Dozens of publicly funded charter schools and elite private schools across the Washington region received millions of dollars in federal aid intended to keep nonprofits and small businesses afloat during the coronavirus pandemic, according to data released Monday by the Small Business Administration.

Private and charter schools have faced criticism for taking the relief money during an economic crisis while major funding streams — tuition dollars at private schools and per-student government funding at charters — have not stopped flowing.

Monday’s disclosure provides the most detailed picture yet of how much money the schools received from the historic stimulus package known as the Paycheck Protection Program, which offered loans that can be forgiven if companies and nonprofits prove that the money helped save jobs.

Private and public charter schools said that they are legally entitled to the money and that it is a necessary infusion, with private donations drying up and enrollment numbers unclear for the next academic year. They need the money, they said, to ensure they can keep all of their employees on their payrolls.

The government data indicates that more than 25 of the District’s 63 charter networks received a loan, while many big-name private schools in the region also received one. The loans ranged between $150,000 and $10 million. The PPP disclosure did not include businesses that received a loan smaller than $150,000, which accounted for more than 80 percent of loans distributed across the country.

“It’s important to realize the uncertainty exists,” said Shannon Hodge, executive director of DC Charter School Alliance, the city’s leading charter advocacy organization. “We know that costs will go up, but more importantly, there are lots of things that are unknown. . . . This program allows them to bring some stability to this uncertain situation.

Sidwell Friends, one of the few local prep schools to inform its community that it received the loans, got one for more than $5 million. Lowell School, Field School and the Edmund Burke School received loans between $1 million and $2 million, according to the data. The President and Directors of Gonzaga College, a nonprofit that shares an address and is affiliated with the all-boys prep school in the District, received a loan of $2 million to $5 million, according to the Small Business Administration. Representatives of Gonzaga College did not respond to requests for comment on Monday.

In Maryland, more than 100 private, parochial and charter schools reportedly got infusions of federal money, including a string of well-known schools in the Washington suburbs: Georgetown Preparatory School, Landon School, Bullis School and Charles E. Smith Jewish Day School. Each of the four drew $2 million to $5 million, according to the data.

Georgetown Prep, an all-boys school of nearly 500 students in North Bethesda, Md., received $2.7 million, a spokesman said. The school’s president, the Rev. James R. Van Dyke, pointed to the school’s “unique challenge” as a Jesuit boarding school where 25 percent of the students come from outside of the Washington region, including many from overseas.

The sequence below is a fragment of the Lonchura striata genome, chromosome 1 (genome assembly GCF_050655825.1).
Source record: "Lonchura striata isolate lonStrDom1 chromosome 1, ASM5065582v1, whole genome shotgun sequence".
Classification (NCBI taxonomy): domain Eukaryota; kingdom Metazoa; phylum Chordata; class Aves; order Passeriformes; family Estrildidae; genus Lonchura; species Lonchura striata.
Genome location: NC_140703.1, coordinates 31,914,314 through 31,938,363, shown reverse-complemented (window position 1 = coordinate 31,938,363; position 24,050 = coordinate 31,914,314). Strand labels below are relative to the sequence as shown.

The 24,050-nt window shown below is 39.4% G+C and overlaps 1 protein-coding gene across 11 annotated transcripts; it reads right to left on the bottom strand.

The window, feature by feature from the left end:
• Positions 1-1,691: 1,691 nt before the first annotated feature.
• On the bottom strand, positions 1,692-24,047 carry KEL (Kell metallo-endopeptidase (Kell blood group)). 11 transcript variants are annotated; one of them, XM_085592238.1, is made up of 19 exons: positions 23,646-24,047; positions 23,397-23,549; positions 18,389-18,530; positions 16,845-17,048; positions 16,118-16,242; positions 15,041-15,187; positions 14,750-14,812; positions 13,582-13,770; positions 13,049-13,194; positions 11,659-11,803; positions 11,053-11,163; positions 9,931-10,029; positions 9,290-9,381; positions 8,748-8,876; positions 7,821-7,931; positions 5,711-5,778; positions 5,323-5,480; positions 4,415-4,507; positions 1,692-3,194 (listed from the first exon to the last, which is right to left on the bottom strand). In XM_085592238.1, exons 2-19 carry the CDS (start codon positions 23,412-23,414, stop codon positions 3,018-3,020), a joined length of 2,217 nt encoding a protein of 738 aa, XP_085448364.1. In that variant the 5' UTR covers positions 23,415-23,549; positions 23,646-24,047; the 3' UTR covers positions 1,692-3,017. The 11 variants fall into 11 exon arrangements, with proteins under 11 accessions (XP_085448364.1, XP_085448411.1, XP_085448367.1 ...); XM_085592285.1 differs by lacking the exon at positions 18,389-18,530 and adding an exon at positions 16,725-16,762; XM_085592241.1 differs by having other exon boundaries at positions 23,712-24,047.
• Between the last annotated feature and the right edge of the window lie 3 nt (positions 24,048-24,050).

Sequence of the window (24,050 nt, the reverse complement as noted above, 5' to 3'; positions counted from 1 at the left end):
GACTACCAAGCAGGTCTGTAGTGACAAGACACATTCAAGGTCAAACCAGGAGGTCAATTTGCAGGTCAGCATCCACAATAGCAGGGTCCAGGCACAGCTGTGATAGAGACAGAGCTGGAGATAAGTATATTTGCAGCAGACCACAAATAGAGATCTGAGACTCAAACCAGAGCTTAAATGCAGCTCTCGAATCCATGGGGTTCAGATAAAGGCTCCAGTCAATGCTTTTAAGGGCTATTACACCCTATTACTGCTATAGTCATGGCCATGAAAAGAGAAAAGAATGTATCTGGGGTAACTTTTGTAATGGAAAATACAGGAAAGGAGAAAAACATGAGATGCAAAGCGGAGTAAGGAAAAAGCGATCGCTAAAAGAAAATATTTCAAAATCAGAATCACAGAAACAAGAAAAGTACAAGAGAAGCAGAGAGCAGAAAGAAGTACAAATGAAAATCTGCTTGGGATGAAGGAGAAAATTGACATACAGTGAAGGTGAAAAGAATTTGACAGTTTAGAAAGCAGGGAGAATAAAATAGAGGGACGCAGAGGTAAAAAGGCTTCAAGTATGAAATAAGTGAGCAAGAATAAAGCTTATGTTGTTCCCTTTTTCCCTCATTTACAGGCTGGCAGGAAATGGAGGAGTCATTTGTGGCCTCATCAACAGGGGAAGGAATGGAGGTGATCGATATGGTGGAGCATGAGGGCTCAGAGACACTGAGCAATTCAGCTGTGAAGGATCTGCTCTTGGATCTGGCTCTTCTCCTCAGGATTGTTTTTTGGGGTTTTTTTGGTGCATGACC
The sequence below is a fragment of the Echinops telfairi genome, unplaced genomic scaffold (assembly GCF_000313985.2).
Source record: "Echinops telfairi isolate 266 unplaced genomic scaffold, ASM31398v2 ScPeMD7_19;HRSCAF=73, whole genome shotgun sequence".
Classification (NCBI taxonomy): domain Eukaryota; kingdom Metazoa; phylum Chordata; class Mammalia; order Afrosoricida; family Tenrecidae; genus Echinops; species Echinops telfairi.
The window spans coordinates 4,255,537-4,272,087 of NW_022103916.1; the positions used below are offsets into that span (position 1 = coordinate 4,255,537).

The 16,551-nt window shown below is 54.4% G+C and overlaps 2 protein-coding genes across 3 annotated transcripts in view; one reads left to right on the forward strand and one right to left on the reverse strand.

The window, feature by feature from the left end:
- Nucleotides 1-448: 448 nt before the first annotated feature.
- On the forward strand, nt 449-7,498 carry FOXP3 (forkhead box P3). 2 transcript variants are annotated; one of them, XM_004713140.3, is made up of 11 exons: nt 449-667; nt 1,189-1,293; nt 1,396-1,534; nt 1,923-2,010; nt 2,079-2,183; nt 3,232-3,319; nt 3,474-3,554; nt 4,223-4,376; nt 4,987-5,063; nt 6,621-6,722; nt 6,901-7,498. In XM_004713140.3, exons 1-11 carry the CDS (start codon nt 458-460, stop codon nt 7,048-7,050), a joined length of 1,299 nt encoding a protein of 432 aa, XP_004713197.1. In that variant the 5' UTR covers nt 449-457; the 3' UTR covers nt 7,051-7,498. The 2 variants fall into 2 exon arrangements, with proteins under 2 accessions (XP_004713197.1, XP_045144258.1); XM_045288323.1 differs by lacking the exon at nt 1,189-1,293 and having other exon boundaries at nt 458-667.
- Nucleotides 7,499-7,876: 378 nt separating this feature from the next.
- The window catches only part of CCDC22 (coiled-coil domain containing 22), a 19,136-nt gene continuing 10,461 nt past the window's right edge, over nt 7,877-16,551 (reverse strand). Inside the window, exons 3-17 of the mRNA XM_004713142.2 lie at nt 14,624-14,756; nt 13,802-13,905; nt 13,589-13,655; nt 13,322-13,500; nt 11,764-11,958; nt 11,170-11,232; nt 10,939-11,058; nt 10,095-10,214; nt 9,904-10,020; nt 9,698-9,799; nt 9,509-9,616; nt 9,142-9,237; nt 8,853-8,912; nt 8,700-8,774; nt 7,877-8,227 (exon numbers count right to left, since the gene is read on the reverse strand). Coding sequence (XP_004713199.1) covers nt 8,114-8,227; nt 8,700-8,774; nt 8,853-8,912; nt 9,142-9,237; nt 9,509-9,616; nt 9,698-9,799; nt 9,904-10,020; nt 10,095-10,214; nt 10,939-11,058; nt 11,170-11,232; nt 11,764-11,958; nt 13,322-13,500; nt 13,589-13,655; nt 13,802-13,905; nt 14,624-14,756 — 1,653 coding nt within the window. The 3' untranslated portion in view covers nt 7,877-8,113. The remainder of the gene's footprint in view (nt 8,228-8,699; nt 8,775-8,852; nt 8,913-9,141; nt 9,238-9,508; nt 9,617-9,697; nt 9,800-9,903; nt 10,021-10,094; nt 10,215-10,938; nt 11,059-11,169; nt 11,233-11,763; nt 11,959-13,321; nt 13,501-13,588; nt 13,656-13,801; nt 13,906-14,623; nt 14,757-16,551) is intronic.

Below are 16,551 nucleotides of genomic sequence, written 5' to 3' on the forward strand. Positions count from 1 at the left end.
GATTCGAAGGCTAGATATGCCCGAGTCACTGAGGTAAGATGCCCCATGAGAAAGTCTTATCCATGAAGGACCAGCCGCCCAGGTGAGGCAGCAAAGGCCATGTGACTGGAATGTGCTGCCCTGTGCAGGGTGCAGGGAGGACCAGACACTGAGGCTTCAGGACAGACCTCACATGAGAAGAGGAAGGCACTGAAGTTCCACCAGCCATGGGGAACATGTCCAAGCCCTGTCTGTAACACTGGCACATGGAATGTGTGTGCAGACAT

“We do not know how many of our international students will be able to return to the United States to attend school and live in our residences next fall,” the school’s statement said. “Some of our families may be unable to pay full tuition going forward.”

With a slow economy, charitable giving may also go down. Georgetown Prep has kept its 195 employees on the payroll throughout the pandemic and launched a campaign to bolster its weakened endowment, which supports financial aid and scholarships programs, the school said.

Landon, an all-boys prep school in Bethesda, said in a May community letter that its loan will be used solely for payroll expenses.

Officials at Bullis School, Charles E. Smith Jewish Day School and DeMatha Catholic High School did not respond to requests for comment Monday afternoon. Those schools also did not respond to previous questions from The Washington Post about relief funding.

Charter schools receive public funding based on the number of students enrolled, and the D.C. Council is expected to approve a 3 percent increase in per-student spending for every public school student for the 2020-2021 academic year. Schools that qualify for Title I funding — federal money distributed to schools that serve high populations of students from low-income families — will also receive between 70 and 80 percent in additional funds beyond what they typically are allocated for each Title I-eligible student the schools serve.

Still, some charter schools have said that they are expecting extra coronavirus-related costs, including technology, masks and cleaning supplies.

Among the charter schools that reportedly received PPP loans: Center City Public Charter School, Richard Wright Public Charter School, AppleTree Early Learning, Kingsman Academy, Lee Montessori, Latin American Montessori Bilingual and Monument Academy Public Charter School.